by Mary Rosenblum
Review by Ernest Lilley
Tor Books Hardcover ISBN/ITEM#: 0765316048
Date: 14 November, 2006 List Price $24.95 Amazon US / Amazon UK / Show Official Info /
Ahni Huang was the inconsequential daughter of the leader of the Huang family, a powerful political and financial entity. Like many before her, she lived in the shadow of her brother, born at the same time and destined to be heir to their father. Until he was tortured and his shuttle destroyed. Now she's following a trail to extract vengeance from his killer, and recover the family's honor. A trail that takes her up the space elevator to another world, the world of Earth's orbital platforms. Unfortunately for her, the quarry is one step ahead of her from the start, and things are not nearly as simple as they seem, either on the platforms, or on the ground.
Like many girls before her in patriarchal cultures, Ahni Huang doesn't count for much in her father's eyes. At least she didn't until her twin brother was abducted, tortured and killed, depriving her father the heir he had planned on. Now Anhi finds the uncomfortable burdens of family honor and future squarely on her shoulders. Too bad that the micro-g environment on the orbital platforms over Earth can't lessen that weight because that's where she's headed on a mission of revenge, honor, and obligation.
When Ahni gets off the elevator onto the NYUp platform, she finds that she's been expected, and is soon fleeing for her life in a strange environment her Earthbound life has ill prepared her for. She is, however, a fast learner, wired to the gills with nanosystems, and open to new ideas, all of which give her more of an edge than the quarry, turned hunter, has counted on. After she flees to the micro-g farming complex at the can shaped platform's hub she meets Dane Nilson. Dane's records, which Ahni can access thanks to some advanced implants, show him to be a fairly straightforward genetic tech, there's a lot more to him than the official version shows. Dane is both the head of the secessionist movement which plans to liberate NYUp from the grip of the World Council, and the patriarch of an adopted and very unusual family of his own.
What follows for Ahni is a wild elevator ride of an adventure, shuttling between Earth and the orbitals as she tries to unravel a complex web of intrigue and deceit amongst the family entanglements and geopolitics of the near future. For the platforms, it's a tale of revolution and restraint that should satisfy any Heinlein fan, and for Ahni it's a time of coming into her own after a childhood on the sidelines, and the dangers she faces threaten every thing she has ever known, from the political stability of Earth to the lies that her mother has lived since Ahni was born.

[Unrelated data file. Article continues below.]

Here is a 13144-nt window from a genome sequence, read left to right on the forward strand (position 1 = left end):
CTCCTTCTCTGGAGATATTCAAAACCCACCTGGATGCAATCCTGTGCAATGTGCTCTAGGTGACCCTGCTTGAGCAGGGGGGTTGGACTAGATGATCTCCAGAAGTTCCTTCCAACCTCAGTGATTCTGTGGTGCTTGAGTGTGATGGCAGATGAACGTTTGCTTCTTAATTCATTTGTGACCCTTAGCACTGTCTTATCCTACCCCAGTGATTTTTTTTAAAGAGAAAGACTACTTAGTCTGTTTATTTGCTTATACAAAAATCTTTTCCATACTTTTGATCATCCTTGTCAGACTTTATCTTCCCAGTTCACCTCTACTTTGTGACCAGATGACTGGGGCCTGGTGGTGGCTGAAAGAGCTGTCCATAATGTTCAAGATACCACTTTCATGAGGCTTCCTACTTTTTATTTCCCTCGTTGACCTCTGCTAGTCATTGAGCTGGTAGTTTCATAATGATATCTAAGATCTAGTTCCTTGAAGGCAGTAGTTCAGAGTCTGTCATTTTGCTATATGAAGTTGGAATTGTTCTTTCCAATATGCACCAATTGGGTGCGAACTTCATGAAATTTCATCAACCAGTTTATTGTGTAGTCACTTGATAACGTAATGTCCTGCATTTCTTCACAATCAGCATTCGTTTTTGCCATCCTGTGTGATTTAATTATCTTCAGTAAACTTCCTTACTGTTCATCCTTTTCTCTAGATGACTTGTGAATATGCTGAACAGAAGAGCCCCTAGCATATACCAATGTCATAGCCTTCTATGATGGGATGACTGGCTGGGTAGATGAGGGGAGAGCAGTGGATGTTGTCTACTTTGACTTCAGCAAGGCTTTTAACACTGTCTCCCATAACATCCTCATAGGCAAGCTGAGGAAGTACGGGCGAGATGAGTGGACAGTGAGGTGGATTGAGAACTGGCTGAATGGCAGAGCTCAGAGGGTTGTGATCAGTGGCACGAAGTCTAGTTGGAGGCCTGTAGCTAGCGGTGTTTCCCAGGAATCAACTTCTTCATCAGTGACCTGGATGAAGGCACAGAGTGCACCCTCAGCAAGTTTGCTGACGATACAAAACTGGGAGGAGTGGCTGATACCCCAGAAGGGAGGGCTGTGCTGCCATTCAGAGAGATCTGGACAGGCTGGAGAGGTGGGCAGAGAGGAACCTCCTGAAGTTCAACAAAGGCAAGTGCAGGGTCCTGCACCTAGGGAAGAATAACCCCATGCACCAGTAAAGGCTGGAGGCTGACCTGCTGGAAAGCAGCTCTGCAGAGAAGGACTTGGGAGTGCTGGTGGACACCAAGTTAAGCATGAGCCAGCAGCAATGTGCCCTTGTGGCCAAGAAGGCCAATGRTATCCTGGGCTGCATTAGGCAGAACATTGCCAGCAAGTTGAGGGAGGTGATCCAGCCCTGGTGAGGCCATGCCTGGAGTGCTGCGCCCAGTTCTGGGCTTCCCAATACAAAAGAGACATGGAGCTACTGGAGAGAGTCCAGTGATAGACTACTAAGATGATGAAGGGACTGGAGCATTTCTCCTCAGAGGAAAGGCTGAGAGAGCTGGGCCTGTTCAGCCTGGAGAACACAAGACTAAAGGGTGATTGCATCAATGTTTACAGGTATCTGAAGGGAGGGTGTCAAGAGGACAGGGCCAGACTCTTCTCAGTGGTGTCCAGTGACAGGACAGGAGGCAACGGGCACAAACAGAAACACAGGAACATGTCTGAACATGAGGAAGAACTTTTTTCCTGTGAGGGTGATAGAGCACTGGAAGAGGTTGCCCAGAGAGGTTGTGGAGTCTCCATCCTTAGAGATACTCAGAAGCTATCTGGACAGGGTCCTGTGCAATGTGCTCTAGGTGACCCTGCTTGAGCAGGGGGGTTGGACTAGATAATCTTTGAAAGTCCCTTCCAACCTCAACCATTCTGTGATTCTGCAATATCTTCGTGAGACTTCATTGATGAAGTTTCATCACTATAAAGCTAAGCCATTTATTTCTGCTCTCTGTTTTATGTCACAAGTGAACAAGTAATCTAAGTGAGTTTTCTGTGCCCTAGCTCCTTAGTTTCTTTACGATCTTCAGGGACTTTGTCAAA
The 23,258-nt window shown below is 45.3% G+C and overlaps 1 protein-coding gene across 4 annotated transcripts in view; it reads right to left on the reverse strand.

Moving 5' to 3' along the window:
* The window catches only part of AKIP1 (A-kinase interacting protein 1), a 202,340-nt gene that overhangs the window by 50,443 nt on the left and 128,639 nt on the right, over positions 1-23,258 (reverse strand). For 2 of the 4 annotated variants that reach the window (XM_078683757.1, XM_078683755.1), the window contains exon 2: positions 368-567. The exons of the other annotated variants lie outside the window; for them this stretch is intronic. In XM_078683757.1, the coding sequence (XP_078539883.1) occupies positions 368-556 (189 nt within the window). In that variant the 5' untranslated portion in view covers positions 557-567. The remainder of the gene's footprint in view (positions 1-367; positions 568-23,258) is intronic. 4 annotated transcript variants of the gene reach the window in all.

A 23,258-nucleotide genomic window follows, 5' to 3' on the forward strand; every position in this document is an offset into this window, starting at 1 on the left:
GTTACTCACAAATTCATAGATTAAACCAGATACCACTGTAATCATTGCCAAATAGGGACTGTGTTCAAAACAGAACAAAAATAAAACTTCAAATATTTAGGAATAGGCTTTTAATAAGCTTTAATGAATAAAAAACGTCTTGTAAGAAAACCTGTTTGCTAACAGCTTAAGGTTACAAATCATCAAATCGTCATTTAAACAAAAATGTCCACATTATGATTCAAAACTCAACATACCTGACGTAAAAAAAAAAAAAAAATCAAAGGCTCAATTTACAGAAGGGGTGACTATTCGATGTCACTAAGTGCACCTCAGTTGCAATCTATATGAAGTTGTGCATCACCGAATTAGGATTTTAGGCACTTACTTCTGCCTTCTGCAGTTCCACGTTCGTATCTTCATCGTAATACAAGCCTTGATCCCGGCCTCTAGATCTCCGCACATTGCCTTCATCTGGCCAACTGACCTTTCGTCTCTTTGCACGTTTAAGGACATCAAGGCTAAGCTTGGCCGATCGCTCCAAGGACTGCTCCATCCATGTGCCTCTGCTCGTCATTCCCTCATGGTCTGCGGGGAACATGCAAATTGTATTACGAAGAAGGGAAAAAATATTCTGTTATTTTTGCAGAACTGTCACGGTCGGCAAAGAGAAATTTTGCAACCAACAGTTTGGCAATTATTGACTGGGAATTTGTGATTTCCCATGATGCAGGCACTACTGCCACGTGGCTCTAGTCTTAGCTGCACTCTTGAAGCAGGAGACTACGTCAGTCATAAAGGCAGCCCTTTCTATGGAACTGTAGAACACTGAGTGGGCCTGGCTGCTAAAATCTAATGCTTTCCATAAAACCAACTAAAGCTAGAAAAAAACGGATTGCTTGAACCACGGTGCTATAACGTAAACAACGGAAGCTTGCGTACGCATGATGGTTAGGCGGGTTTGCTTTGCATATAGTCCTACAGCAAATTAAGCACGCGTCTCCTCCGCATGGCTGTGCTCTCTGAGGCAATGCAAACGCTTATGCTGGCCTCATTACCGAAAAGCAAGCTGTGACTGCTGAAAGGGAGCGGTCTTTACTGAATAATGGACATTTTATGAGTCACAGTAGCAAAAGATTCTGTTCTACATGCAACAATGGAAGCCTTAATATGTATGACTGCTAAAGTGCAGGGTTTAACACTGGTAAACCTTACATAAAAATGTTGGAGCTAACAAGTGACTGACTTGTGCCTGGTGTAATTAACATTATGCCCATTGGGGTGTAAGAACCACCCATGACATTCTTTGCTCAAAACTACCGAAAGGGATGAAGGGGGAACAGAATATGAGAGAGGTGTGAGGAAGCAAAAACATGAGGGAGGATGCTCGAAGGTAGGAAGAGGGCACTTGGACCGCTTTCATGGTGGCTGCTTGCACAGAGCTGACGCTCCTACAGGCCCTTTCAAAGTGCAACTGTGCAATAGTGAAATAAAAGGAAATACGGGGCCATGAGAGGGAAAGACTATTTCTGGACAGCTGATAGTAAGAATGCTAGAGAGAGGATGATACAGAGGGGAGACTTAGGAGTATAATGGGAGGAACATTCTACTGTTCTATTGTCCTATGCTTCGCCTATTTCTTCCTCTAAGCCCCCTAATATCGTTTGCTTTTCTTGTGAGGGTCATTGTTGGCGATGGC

Horizons presents an excellently crafted world, complete with space elevators, "platform" colonies, asteroid miners, space adapted humans and a very credible geopolitical setup, where China and Taiwan are strong world powers and the North American Alliance, though still a big player, isn't the only game in town. With all those good ideas floating around, I wish she's left out telepathic abilities, especially since the main character's empathic talent never does much that good tradecraft wouldn't accomplish for a highly skilled spy. In general, it's in the bio-stuff, including a romp with non-Darwinian evolution that put me off, though not enough to keep me from enjoying the story.
Still, I wish Horizons could have stood more on its plot and less on the parade of tech, as the story at its core has plenty of legs of its own, and a slightly reduced set of props might have shown them to better advantage.
One of the most notable features of the book is that Ms. Rosenblum has made a serious effort at coming to grips with the emergence of China as a dominant world power, and the waning of American influence in the coming century. I think her new world order suffers from the sort of reductionism that SF has always been plagued by, but she's heading in a good direction. The UN has been replaced by a World Council, and we're on the other side of the "Terror Wars", a conceit that I'm suspicious of since terrorism is exactly what Ahni finds herself up against.
If you're a fan of Ms. Rosenblum's previous books, you'll no doubt like Horizons. Along with authors like Ben Bova she's charting the near space future with solid characters at the helm and lot of good insights into the world of tomorrow.